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THE COVENANT WRITTEN AND READ TO THE PEOPLE
Having finished declaring the rules and regulations connected with the law, the Lord tells Moses to come up to Him in the mountain, and to take with him Aaron, Nadab and Abihu (Aaron's sons) as well as seventy of the elders of Israel (v.1). A group therefore was selected to have a place above the people, which is consistent with the character of law, but having no place whatever in the church of God today, for all believers are seen as priests in God's dealings now (1 Peter 2:5).
Yet Moses alone was allowed to come near to God (v.2). In this he is typical of Christ, the Mediator of the new covenant (Hebrews 12:24).
Before going up, however, Moses told the people all that the Lord had spoken, His ordinances and judgments (v.3). The people unitedly answered that they would obey all that the Lord had commanded. Before they had heard these things they promised to obey (ch.19:8). Now in hearing, they speak the same.
Then Moses wrote all the words of the Lord. He built an altar along with twelve pillars which represented the twelve tribes of Israel. Then young men (not elders nor priests) of the children of Israel were sent to offer burnt offerings and peace offerings to the Lord (v.5). The very fact of these offerings intimates that Israel's promise was not going to be kept: they would require the shedding of blood because of their disobedience. Yet this blood could not take away sins (Hebrews 10:4).
Moses sprinkled half of the blood on the altar, then read the book of the covenant to all the people. For the third time they made the self-confident promise that they would do all that the Lord commanded. How little they knew their own hearts! But Moses then sprinkled the remainder of the blood on the people, declaring to them that this was the blood of the covenant that the Lord had made with them. Typically this warned them that disobedience would require the shedding of blood -- and not just the blood of an animal. Hebrews 9:18-22; Hebrews 9:18-22 comments on this occasion, insisting also that "without shedding of blood there is no remission."
A SELECT GROUP IN THE PRESENCE OF GOD
In obedience to verses 1-2 Moses, Aaron, Nadab and Abihu, together with 70 of the elders of Israel went up into the mountain (v.9). This large group of witnesses took away any suspicion of the people that Moses might be in any way deceiving them. These men must be impressed with the greatness of the glory of the Lord. We are told, "they saw the God of Israel" (v.10).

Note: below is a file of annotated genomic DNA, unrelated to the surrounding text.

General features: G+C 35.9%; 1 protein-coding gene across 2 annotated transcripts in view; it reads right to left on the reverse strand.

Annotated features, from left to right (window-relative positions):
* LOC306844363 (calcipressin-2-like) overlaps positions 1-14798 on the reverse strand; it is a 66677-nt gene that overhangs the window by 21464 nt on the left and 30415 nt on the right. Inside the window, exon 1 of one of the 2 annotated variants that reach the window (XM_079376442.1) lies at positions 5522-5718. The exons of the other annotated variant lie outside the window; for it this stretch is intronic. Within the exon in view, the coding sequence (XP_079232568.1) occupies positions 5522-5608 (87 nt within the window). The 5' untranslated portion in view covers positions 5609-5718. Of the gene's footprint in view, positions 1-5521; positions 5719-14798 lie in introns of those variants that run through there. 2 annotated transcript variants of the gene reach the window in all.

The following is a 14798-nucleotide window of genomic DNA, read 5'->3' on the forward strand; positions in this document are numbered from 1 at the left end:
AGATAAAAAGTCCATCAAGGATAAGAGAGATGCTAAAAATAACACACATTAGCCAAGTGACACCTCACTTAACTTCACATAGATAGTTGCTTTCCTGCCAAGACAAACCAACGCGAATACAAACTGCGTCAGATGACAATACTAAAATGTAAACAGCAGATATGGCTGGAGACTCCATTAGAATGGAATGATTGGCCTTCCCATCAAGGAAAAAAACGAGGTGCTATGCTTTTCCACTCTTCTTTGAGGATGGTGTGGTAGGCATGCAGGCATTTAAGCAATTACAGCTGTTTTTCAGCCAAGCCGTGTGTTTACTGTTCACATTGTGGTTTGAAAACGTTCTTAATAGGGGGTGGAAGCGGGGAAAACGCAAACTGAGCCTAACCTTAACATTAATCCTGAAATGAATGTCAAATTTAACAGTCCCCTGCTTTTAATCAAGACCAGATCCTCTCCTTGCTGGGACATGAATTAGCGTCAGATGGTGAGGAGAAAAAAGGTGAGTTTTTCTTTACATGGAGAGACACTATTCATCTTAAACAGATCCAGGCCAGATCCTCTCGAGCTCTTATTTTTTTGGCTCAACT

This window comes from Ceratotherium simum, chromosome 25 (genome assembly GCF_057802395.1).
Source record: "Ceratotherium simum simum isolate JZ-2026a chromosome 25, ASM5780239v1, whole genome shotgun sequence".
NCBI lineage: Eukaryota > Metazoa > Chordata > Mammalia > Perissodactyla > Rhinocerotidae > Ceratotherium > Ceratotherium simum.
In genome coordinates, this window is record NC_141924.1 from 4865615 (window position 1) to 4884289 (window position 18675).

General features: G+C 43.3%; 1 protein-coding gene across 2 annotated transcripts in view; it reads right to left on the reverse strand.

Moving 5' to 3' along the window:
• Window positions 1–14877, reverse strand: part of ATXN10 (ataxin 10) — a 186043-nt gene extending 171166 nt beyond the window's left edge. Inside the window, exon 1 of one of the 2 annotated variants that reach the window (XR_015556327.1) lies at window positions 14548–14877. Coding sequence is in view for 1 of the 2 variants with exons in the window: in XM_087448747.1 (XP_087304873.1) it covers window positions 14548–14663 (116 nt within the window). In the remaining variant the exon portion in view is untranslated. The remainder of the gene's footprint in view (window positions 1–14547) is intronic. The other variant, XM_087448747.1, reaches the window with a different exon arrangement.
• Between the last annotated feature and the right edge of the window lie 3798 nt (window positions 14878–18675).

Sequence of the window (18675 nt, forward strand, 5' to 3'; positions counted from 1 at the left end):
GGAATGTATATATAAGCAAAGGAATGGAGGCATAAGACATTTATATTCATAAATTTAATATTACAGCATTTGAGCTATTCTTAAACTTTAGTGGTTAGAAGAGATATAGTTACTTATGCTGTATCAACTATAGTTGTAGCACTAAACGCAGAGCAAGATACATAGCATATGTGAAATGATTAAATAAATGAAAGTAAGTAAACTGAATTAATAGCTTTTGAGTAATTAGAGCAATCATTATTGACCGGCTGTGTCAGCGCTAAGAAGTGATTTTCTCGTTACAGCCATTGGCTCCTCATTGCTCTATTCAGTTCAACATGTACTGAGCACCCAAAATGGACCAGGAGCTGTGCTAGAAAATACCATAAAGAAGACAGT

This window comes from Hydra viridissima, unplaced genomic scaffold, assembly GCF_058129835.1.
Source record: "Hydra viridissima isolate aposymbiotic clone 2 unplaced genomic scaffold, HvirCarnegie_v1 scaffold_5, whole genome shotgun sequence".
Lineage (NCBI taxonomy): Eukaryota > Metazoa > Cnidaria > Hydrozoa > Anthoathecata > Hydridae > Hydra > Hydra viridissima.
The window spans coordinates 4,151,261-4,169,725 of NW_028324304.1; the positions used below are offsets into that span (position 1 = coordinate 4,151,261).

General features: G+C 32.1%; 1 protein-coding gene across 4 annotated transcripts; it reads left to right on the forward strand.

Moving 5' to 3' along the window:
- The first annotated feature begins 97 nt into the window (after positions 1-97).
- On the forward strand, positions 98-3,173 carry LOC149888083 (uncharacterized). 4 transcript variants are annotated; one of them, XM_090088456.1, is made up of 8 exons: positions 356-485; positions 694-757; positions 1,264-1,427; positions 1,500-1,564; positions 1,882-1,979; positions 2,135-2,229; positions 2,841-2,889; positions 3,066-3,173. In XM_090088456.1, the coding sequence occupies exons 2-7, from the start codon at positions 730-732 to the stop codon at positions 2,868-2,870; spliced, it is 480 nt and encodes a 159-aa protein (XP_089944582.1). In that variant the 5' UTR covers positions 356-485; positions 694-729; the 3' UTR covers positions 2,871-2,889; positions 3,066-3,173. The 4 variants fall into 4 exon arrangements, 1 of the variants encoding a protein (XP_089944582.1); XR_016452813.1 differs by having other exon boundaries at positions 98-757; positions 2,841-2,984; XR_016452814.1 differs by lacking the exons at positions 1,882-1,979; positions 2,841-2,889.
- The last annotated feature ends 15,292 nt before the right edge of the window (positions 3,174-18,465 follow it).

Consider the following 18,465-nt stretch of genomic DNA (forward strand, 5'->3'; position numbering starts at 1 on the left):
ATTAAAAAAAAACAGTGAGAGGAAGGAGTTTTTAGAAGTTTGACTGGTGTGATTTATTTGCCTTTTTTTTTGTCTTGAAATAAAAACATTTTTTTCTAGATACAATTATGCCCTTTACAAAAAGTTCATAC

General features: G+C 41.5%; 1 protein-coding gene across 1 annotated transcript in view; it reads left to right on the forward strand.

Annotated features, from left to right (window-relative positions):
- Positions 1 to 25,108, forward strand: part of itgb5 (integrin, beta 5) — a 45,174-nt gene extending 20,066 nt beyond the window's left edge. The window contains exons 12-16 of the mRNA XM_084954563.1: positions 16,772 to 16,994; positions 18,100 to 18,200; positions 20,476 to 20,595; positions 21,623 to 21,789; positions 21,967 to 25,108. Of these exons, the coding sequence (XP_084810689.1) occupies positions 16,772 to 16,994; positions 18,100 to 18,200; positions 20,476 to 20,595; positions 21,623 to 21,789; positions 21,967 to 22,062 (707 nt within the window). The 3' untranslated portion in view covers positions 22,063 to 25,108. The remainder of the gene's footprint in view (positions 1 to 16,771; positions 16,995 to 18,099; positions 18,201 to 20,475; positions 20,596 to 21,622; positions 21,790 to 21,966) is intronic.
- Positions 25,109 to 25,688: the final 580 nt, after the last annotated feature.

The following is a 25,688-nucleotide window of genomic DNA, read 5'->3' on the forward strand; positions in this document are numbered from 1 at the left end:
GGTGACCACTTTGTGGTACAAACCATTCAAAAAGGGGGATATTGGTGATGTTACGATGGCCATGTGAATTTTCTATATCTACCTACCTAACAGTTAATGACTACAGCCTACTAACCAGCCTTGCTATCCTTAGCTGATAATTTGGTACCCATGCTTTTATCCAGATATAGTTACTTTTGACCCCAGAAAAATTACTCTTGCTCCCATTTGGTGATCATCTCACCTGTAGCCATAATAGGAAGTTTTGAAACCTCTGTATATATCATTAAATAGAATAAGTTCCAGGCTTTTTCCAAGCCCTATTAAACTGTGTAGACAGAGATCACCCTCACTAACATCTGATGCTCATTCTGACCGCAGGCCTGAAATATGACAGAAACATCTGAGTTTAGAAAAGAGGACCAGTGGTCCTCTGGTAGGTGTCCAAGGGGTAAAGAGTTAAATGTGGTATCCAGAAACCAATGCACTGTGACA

The meaning of this must be considered in the light ofJohn 1:18; John 1:18: "No one has seen God at any time," and 1 Timothy 6:16; "Whom no man has seen or can see." Therefore it was not God personally whom they saw, but evidently some partial manifestation of His nature or character, for the language is symbolical that tells us, "there was under His feet as it were a paved work of sapphire stone, and it was like the very heavens in its clarity" (v.10). This appears to be a vision that would inspire awe in all who were observers, realizing that it was indeed the great God of creation who was dealing with them. Compare the vision of Ezekiel 1:1-28, which ends with the words, "This was the appearance of the likeness of the glory of the Lord" (v.28).
MOSES AND JOSHUA GOING FURTHER
Moses now is to be separated from Aaron, his sons and the 70 nobles, as the Lord calls him up into the mountain in order to give him the tables of stone on which the ten commandments would be written by God. Joshua had not been mentioned before, but had evidently also come with the group as the personal attendant of Moses. Now he goes with Moses (v.13), and was evidently with him during the whole time in the mount. Moses leaves instructions that Aaron and Hur can be consulted as to any problems that might arise (v.14).
As Moses went up a cloud covered the mountain, evidently the shekinah glory cloud (vs.15-16), and on the seventh day of this obscurity the Lord called to Moses out of the cloud. To the children of Israel below the sight of the glory of the Lord was like a consuming fire (v.17). Moses then remained in the mountain altogether forty days and forty nights. Forty is the number of testing: this was a test not only for Moses, but for all Israel, -- a test which issued in Israel's failure.
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Grant, L. M. "Commentary on Exodus 24". Grant's Commentary on the Bible. https://studylight.org/
the Week of Proper 22 / Ordinary 27